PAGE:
Rubber insulation for metallic
US 2395785 A
Description (OCR text may contain errors)
Feb. 26, 1946. E. KLINGLER Erin. 2,395,785
RUBB E K INSULATION FOR METALLIC CONDUCTORS Filed March 6, 1939 Patented Feb. 26, 1946 RUBBER INSULATION FOR METALLIC CONDUCTORS Emil Klingler, Korntal, Otto Knapp, Flacht,.Kreis Leonberg, and Moritz Lutz, Stuttgart-Weilimdorf, Germany; vested in the Alien Property Custodian Application March 6, 1939, Serial No. 260,172 In Germany March 11,1938
It is known to make insulations of hard rubber (vulcanite) for metallic parts which are built into apparatus of various kinds. These vulcanite mixtures made from natural raw rubber have a heat-stability of about 90-110 C. (according to Martens) and a medium elasticity that sufiices to prevent strains and cracks at the vulcanized-in metal insertions. If, however, it is attempted to increase the heat-stability of such insulations, as is in itself urgently necessary, for instance by the addition of suitable filling materials, they become extremely brittle as the specific gravity rises, and mechanically of inferior value and thus useless.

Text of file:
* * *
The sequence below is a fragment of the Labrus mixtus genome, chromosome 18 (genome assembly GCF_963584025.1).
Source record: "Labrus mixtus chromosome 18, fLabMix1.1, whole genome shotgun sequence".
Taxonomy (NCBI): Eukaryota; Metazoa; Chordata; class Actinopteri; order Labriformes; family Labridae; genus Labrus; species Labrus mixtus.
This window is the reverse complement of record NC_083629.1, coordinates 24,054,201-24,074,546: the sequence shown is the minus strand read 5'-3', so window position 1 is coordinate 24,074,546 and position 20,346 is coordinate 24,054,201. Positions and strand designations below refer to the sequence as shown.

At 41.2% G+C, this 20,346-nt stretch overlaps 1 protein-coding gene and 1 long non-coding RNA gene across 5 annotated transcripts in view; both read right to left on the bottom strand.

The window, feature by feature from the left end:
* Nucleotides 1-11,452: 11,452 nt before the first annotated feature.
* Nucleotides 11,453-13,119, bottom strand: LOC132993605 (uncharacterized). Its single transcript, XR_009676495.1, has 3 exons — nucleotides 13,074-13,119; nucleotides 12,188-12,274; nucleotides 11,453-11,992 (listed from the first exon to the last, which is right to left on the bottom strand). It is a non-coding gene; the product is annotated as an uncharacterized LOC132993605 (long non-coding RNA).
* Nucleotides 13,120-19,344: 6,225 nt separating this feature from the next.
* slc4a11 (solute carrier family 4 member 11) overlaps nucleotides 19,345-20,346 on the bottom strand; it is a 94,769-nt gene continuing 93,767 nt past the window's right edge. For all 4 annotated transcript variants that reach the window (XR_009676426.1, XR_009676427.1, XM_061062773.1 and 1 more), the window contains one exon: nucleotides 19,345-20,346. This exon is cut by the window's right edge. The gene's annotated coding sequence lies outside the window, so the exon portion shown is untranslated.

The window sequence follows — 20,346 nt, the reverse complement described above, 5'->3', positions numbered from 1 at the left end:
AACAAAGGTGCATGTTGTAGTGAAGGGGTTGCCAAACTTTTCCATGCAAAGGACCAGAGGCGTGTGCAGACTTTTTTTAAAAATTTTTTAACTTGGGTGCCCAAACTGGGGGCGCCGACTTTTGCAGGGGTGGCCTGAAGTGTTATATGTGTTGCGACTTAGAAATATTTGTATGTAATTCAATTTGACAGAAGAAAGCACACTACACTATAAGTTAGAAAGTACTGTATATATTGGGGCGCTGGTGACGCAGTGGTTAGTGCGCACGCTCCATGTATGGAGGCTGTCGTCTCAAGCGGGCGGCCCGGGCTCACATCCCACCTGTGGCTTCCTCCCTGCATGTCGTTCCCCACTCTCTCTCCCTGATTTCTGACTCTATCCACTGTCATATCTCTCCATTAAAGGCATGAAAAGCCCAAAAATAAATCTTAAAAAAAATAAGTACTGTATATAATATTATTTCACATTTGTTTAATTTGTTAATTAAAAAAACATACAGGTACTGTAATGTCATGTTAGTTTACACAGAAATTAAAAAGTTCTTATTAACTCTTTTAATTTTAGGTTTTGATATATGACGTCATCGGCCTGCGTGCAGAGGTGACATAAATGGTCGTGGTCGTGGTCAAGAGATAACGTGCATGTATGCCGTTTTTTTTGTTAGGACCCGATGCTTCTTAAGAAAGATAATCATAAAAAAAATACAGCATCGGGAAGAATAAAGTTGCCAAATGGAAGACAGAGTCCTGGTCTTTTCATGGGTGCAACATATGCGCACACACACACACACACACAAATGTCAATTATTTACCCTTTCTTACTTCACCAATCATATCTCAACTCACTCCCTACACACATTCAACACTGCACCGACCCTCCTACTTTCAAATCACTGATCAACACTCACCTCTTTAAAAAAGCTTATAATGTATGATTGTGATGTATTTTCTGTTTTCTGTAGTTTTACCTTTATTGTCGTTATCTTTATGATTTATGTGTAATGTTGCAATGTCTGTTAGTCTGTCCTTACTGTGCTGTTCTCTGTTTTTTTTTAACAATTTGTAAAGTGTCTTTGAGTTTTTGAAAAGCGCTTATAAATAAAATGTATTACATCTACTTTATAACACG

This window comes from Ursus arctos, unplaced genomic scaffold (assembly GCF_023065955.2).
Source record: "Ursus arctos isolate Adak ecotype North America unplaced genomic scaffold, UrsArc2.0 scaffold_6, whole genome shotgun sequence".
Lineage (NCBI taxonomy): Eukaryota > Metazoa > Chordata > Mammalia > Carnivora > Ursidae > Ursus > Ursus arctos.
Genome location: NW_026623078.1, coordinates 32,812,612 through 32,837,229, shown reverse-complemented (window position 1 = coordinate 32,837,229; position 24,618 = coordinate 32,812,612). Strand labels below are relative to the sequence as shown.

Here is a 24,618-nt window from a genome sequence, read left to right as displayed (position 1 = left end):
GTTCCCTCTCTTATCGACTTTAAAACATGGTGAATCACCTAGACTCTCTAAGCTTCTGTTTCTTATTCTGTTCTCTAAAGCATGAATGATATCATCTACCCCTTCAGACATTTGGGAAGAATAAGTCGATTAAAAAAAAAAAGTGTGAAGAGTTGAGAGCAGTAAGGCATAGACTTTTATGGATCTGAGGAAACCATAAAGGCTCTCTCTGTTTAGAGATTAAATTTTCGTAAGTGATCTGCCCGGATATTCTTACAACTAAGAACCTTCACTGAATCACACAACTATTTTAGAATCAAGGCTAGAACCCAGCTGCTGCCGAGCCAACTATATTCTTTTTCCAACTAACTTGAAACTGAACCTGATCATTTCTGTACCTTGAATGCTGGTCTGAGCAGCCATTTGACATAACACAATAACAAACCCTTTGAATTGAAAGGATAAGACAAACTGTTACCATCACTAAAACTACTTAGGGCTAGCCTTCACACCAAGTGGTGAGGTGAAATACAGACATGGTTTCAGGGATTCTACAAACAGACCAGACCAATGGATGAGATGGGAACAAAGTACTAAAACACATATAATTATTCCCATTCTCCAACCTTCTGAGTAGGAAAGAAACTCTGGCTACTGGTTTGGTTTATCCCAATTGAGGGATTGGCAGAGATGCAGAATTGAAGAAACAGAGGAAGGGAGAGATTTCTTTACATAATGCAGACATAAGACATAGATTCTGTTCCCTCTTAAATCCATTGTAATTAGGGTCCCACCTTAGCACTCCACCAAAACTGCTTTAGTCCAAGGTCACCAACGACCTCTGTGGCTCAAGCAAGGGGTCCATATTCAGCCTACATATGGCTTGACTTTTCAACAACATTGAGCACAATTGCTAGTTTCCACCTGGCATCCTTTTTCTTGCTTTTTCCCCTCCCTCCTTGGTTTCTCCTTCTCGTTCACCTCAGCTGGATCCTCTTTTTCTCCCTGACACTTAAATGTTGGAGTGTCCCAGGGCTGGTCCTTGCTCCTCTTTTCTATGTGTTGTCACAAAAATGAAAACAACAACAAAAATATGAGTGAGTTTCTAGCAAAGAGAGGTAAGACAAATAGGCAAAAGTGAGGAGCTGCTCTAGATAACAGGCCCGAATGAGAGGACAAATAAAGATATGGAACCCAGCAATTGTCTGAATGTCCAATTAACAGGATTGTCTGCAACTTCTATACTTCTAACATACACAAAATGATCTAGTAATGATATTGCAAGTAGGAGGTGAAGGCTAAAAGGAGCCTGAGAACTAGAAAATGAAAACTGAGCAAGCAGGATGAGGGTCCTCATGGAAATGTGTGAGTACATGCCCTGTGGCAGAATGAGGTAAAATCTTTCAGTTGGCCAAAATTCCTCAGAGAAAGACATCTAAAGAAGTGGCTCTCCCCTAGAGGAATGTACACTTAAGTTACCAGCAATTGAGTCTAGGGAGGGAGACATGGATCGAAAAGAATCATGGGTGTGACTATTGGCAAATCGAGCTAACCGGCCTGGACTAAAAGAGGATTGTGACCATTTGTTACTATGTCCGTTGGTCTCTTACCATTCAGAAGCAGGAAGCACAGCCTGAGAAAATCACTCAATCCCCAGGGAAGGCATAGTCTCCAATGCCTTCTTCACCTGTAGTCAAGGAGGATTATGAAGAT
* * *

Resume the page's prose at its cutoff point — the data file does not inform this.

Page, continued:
The Martens test is a known method of ascertaining the heat-stability of a test piece of rubber and gives an indication of the temperature at which the rubber breaks down and commences to flow under a predetermined load applied as a compression stress to a rubber test piece of predetermined dimensions.
It is further known while using artificial rubher, of the Buna type, for example, to make vulcanite insulations which, with a heat-stability of 150 C. (according to Martens) and upwards, and at the same time of low specific weight, are still sufiiciently firm or solid. Such vulcanite mixtures remain stable and firm even at high working temperatures and do not sufier in their moulding quality by softening or shrinkage.
They have, however, the drawback of being almost inelastic, and therefore the vulcanizing-in of metal parts, especially parts of difficult shape, which are generally anchored on all sides, is not advisable in such vulcanite compositions, owing to the risk of cracking associated therewith.
The present invention removes these defects by a finished vulcanized intermediate layer being interposed between the metal parts and the highly heat-stable vulcanite or hard rubber insulation.